I had not previously mentioned the fact that we are moving to an extremely remote place in western Wyoming in early April. Our original plan in coming to the Outer Banks was only to be here for 4 months or so, as the season picks up in April (read: it gets expensive). Thus, we had to go somewhere. One thing led to another, and our next place is going to be quite the adventure. At the last minute prior to the trip to Charlotte, I packed my bags to be able to make the flight out to Wyoming if the weather held when it was time to leave a few days later.
It was sketchy, though the forecasts said it would be doable. It was clear sunshine from the Mississippi River all the way to Alpine, WY, with some low clouds and rain showers that should have been passable over the Tennessee Valley. All forecasts greatly improved the night before, and a verification on Wednesday morning held that things really were going to be better.
Getting up at 5AM, arriving at the Rock Hill airport at 6:30AM, I got the plane ready and looked forward to a 22.6 hour flight, two and a half days, across two thirds of the country. Heading over the Blue Ridge Parkway east of Hendersonville, NC, I saw that Asheville was fogged in with ground fog, though it was clear above. Airports were reporting marginal visibilities and ceilings, and the 6,000’ summits were clear in NC. I was convinced it would work.
Wedging along I-40, getting ever so much closer to the TN border, ground fog persisted, and cloud bases were lowering. I wedged down the tight mountain opening over the highway, through a rain shower, relying on Class G reduced visibility limitations, until I got to the other side of the NC mountains, only to find a wall of clouds and ground fog. Turning around, I went back through the rain, over to Hendersonville, NC for fuel, and regrouped. I must say, it was not a pleasant part of the flight. All visibilities improved in the TN valley as reported by weather stations, though I checked north of Asheville again, and the barrier was moving in: zero visibility, ground to sky, end of story, with no other option anywhere. If I didn’t get somewhere today, I would be stuck for 3 days due to a sizable rainstorm coming all over the South, so back to the coast it was.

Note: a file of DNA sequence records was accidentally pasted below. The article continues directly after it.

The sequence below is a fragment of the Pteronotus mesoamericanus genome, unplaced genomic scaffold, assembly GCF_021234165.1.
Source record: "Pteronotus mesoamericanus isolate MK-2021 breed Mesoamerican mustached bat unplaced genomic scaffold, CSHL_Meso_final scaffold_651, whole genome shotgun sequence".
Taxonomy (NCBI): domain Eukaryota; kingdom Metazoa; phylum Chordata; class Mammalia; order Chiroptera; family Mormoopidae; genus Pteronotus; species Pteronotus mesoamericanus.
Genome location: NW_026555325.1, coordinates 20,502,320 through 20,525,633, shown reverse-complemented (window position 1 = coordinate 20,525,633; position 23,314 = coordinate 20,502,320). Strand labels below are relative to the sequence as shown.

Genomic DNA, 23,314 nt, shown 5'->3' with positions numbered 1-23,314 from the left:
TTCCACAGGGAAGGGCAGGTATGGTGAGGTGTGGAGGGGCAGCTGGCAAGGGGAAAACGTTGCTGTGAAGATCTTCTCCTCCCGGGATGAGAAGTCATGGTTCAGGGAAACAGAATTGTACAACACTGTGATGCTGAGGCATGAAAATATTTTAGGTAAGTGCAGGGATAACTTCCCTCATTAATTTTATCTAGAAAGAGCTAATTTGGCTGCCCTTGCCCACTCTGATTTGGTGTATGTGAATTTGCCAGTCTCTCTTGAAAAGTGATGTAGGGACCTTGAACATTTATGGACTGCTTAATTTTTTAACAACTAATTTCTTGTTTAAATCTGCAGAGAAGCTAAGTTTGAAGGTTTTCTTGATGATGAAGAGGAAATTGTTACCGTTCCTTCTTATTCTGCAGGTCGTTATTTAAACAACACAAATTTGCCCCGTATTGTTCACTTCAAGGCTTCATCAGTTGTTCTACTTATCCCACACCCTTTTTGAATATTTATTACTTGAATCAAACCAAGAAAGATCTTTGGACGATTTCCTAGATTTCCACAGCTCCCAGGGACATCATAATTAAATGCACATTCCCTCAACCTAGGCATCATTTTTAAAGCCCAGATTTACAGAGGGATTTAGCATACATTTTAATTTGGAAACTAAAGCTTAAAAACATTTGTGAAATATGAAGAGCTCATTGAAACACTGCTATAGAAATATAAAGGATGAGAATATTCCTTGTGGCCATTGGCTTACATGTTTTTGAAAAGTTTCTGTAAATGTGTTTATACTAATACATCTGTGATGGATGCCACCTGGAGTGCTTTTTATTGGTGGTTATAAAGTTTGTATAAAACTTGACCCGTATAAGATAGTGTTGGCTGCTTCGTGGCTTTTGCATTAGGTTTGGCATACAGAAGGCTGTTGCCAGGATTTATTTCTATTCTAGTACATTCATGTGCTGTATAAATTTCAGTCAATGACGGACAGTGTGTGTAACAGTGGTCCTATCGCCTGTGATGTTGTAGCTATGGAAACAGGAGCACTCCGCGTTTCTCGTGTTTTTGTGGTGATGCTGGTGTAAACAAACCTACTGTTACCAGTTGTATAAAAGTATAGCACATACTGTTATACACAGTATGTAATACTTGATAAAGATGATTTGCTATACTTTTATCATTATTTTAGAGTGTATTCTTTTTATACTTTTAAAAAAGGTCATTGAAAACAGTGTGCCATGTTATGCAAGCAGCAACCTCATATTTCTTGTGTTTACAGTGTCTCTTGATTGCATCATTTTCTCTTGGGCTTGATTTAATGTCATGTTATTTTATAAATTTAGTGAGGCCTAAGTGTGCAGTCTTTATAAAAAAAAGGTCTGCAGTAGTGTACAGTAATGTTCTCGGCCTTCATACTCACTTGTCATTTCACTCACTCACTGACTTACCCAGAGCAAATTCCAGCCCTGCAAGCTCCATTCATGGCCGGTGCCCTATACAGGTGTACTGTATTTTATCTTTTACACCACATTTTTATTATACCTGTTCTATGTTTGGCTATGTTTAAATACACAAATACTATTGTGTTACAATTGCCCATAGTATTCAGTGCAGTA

Tailwinds were 20mph, a delight, and I got to Raleigh on one tank. The airplane was giving me trouble starting after refueling (it has no starter, so fatigue sets in cranking it one at a time). These engines are fickle when hot, they always want something other than what they are getting: more throttle, more primer, no less throttle, no primer, worse than a whining toddler. Finally we got started, and rain showers were brewing. Racing ahead of them, I got out to the eastern coastal plain, and flew south of US 64, over some fertile farmland that has no trees, is flat as a pancake, and nobody lives there. Few know about the scenery; it befits Iowa more so than NC. I think a scenic highway should be built, as it also reminds me of the Guayas Province in Ecuador, a flat, fertile, far-as-the-eye-can-see kind of place in the tropics, something of an intrigue to be so remote, yet be able to see so far.
Alas, I shall cross the country one of these days, when my rear end is looking to take the shape of an airplane seat.
Ascending the Blue Ridge Escarpment
Southern Asheville, with Mt. Pisgah in Background
Asheville, NC is hiding under there
Overlooking Asheville down I-40 Corridor toward Waynesville, NC
Asheville hiding under the fog, with Great Balsam Mountains in Background
Not working so well, I-40 heading toward Tennessee
Uh-oh, Clouds above and fog below getting closer
A phallus, there is always a phallus – Waynesville, NC after turning around
Thunderstorm developed quickly, SW of Raleigh, NC
Raleigh, NC (state capitol) – Notice the broad and spacious highways without traffic, and then look at eternally traffic-jammed Charlotte and ask yourself what the hell is wrong with politics in North Carolina?
Fields east of Raleigh, NC
Fields SE of Plymouth, NC – A surreal flat area in NC most don’t know about
Lake Phelps, runs south of US 64 en route to the OBX, not visible from the road
More surreal flat areas, south of the Albemarle Sound